Clippers' bigs benefiting from ex-Sixer Iavaroni

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Clippers' bigs benefiting from ex-Sixer Iavaroni

If any improvement has been spotted in Blake Griffin and DeAndre Jordan’s game, a familiar face on the Los Angeles Clippers' bench could be praised.

Recall the name Marc Iavaroni? If so, his face probably comes up when thinking of that 1983 Sixers championship team. It was Iavaroni's rookie season.

The former Sixers forward now serves as an assistant coach on Vinny Del Negro’s staff, and plays a key role with the big men on the Clippers' roster, particularly Griffin and Jordan.

For Jordan, it’s the patience that Iavaroni is preaching. He said Jordan can be very patient on the offensive end at times, but forgets, too, which affects his game.

“It comes and goes,” Iavaroni said. “I think he can be very patient, other times I think he’s very hard on himself and that gets in the way of patience.”

Jordan’s scoring is up from 7.4 points last season to 9.2 points this season, and he's shooting 60.4 percent. He is not likely to light up the scoreboard every night, but when he does have a chance to score, his work with the 6-foot-8 Iavaroni comes into play, especially in the post.

“He’s a big piece in my improvement,” said Jordan, who scored eight points and grabbed 10 rebounds in Monday’s 107-90 win over the Sixers (see game recap).

Jordan said sometimes he needs to be reminded of Iavaroni’s message -- have patience. He credited “the older guys,” Chris Paul, Grant Hill, Chauncey Billups and Lamar Odom of helping him during the game, telling him to take his time and if trouble arises, to “kick it out.”

Said Jordan: “When they tell me that, that’s when I slow down. But if I just get the ball, I’m in a hurry to score. That’s when I either turn it over or take a bad shot. But if I slow down and take my time, that’s when I’ll score or get fouled.”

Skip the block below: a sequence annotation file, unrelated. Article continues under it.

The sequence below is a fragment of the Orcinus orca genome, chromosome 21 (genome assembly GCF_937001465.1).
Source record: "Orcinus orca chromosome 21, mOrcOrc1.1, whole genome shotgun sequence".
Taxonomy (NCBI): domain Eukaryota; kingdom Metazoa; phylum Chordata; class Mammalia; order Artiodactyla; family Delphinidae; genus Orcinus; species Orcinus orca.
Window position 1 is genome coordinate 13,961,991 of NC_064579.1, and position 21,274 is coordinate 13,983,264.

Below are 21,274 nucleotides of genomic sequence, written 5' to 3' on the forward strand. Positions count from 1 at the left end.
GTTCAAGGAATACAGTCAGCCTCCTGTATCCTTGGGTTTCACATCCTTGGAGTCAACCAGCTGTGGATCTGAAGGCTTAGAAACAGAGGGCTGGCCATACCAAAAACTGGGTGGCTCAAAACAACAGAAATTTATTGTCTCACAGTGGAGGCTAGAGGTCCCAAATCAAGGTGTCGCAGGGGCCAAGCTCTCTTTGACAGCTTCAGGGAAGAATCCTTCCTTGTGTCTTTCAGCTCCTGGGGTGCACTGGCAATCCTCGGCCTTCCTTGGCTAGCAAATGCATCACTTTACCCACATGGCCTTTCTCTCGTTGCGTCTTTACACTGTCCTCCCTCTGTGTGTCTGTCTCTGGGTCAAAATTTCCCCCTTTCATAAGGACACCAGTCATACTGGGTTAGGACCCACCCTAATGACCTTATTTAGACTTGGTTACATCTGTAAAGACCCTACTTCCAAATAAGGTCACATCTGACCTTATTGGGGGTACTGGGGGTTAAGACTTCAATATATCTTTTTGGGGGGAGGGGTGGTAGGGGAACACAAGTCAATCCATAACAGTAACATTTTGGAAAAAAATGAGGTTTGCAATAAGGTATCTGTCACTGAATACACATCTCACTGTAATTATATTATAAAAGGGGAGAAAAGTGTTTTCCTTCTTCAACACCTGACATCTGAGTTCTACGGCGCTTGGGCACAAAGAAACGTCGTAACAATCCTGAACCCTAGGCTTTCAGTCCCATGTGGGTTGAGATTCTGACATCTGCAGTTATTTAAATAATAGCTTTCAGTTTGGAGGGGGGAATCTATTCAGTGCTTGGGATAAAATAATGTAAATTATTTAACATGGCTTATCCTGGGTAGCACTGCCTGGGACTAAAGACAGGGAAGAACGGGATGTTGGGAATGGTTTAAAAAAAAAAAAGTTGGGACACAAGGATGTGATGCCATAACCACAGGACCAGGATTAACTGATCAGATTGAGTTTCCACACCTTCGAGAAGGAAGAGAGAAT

Another aspect of Jordan’s game that Iavaroni said is under construction is his hands. He said the game is changing for big men nowadays, and having good hands is vital.

“Big men in this league have got to the point now where they're few and far between playing in the post,” Iavaroni said. “They have to be much more skilled. They have to be able to roll to the basket, with all the pick-and-rolls that people set. They have to be able to catch on the move, you know, catching is something very important for [Jordan] to improve on. He’s made some progress there. He’s still a work in progress.”

With Griffin, well, his explosiveness has always been there. However, for the past few seasons Iavaroni has been teaching the All-Star forward about expanding his overall game -- shooting, footwork down low.

Griffin is averaging 18.4 points this season, a career-low compared to his first two seasons, but he said he feels like his game is progressing. His jump shot is still coming together as he’s working with team shot coach Bob Tate. He had 20 points and nine rebounds in the win over the Sixers.

Asked if Iavaroni’s teachings have helped him, Griffin said: “He’s a very smart coach. He knows the ins and outs of the game, so the work we put in I think has definitely helped. He’s very dedicated and works very hard, so players appreciate that.”

“He’s a great teacher. With Blake and [Jordan] he’s been fantastic, helping them with footwork, post moves ... Marc has kind of been my right hand,” Del Negro said of Iavaroni’s impact on the Clippers' bigs.